Traditional poultrymeat inspection does not fully address the biological hazards to public health caused by bacteria such as campylobacter, salmonella and ESBL/AmpC gene-carrying bacteria.

According to a report from the European Food Safety Authority (EFSA), current inspection methods do not detect these hazards.

Instead the EFSA has recommended introducing a comprehensive food safety assurance scheme, introducing new targets for what should be achieved in poultry carcasses.

It has also suggested using a number of control options at farm and abattoir level, and proposed collecting and analysing food chain information.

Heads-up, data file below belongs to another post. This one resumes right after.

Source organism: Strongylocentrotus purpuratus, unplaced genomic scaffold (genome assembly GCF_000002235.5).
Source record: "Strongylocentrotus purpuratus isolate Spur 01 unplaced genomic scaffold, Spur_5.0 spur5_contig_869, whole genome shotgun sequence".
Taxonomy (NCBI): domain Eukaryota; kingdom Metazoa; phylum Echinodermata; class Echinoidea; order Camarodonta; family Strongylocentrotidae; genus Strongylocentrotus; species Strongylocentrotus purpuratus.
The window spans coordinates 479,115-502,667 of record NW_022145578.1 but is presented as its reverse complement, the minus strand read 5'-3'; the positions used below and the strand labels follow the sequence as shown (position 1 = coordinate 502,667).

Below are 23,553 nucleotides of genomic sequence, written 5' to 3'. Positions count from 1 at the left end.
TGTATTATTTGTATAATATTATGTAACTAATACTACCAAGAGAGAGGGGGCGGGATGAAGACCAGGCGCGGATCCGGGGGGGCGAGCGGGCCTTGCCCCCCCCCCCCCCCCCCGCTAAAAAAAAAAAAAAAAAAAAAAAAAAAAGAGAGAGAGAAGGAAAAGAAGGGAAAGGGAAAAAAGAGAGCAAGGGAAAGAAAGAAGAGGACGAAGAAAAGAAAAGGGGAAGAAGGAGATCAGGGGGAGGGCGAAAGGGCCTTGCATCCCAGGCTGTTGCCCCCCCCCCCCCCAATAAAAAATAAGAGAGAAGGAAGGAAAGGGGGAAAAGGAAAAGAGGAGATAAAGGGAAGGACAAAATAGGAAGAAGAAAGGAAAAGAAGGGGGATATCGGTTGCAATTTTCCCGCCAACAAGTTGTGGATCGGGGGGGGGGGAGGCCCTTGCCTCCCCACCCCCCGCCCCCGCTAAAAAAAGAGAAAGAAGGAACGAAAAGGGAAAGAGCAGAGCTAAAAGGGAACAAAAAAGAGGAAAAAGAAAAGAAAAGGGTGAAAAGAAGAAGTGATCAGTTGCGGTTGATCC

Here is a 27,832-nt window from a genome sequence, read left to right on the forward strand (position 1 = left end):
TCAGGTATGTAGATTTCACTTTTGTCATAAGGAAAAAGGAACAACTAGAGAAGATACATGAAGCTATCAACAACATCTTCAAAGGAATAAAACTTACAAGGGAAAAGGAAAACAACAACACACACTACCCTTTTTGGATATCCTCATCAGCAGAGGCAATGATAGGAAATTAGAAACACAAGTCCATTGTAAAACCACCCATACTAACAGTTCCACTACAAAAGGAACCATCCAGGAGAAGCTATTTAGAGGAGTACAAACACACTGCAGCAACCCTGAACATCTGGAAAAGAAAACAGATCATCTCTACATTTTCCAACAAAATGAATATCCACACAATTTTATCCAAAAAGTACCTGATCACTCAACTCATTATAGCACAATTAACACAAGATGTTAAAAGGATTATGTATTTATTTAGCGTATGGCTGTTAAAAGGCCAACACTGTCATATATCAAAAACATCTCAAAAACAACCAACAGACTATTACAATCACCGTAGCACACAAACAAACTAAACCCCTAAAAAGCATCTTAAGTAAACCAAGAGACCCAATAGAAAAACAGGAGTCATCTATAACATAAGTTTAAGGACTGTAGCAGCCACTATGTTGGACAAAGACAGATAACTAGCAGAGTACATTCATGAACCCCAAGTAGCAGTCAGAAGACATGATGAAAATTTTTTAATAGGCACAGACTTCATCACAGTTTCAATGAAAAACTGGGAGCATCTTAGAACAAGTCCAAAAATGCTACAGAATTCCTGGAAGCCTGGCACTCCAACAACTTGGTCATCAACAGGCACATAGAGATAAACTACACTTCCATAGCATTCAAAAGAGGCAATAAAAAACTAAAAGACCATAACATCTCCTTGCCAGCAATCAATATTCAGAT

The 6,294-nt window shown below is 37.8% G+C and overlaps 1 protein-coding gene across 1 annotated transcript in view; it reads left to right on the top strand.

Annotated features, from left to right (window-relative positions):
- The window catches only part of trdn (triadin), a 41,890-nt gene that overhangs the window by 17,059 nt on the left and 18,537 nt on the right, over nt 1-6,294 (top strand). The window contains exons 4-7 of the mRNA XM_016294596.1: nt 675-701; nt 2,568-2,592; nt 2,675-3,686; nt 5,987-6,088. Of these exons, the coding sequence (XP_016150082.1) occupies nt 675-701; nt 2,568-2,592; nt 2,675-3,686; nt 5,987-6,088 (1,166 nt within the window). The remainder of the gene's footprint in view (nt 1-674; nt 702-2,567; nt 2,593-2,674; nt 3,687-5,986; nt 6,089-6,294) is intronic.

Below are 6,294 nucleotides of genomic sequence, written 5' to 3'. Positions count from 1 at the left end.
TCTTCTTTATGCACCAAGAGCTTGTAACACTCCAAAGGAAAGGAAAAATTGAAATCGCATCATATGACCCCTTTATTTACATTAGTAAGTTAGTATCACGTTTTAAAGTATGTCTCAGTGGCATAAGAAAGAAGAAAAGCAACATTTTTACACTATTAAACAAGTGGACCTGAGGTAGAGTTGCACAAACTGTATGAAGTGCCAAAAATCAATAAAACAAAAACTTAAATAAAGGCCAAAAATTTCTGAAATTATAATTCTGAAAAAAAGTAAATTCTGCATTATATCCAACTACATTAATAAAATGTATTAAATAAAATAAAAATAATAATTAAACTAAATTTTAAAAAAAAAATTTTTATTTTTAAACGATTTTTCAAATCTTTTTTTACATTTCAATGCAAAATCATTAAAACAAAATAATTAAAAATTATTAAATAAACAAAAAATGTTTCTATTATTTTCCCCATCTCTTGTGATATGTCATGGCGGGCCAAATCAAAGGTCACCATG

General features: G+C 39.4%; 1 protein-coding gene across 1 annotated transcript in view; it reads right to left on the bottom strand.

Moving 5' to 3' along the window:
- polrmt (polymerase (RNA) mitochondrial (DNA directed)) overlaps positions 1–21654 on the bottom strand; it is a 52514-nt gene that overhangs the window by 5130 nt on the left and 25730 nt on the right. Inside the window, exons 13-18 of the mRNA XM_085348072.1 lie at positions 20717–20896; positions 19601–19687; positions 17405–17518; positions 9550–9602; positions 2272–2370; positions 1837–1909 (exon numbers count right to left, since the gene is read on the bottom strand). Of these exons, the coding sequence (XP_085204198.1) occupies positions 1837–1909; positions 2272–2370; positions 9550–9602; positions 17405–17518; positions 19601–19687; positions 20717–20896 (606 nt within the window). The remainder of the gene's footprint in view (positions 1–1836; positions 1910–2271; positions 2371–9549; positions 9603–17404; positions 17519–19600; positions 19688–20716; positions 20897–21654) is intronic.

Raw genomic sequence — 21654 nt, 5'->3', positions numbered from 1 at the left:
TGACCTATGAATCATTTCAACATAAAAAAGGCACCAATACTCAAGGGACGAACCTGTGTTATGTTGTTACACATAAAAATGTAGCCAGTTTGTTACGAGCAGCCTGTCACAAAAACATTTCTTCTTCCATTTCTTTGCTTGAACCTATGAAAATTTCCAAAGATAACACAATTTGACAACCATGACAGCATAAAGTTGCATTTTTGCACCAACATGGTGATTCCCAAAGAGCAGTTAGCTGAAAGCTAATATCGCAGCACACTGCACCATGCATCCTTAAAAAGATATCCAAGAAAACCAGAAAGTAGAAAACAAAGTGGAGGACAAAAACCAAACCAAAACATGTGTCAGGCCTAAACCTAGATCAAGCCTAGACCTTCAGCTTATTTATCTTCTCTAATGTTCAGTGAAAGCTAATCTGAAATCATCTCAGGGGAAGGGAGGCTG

“One way this could be done is by categorising flocks in terms of level of risk and classifying abattoirs according to their capacity. Such information would also play an important role in identifying animal health and welfare issues,” said the EFSA report.

Based on pre-defined criteria, dioxins, biphenyls and the antibiotics chloramphenicol, nitrofurans and nitroimidazoles, were identified as chemical substances of high public concern in poultrymeat. But EFSA concluded that they were unlikely to pose immediate or acute health risks to consumers.

It added that control programmes for such contaminants should include new and emerging substances and should therefore be regularly updated.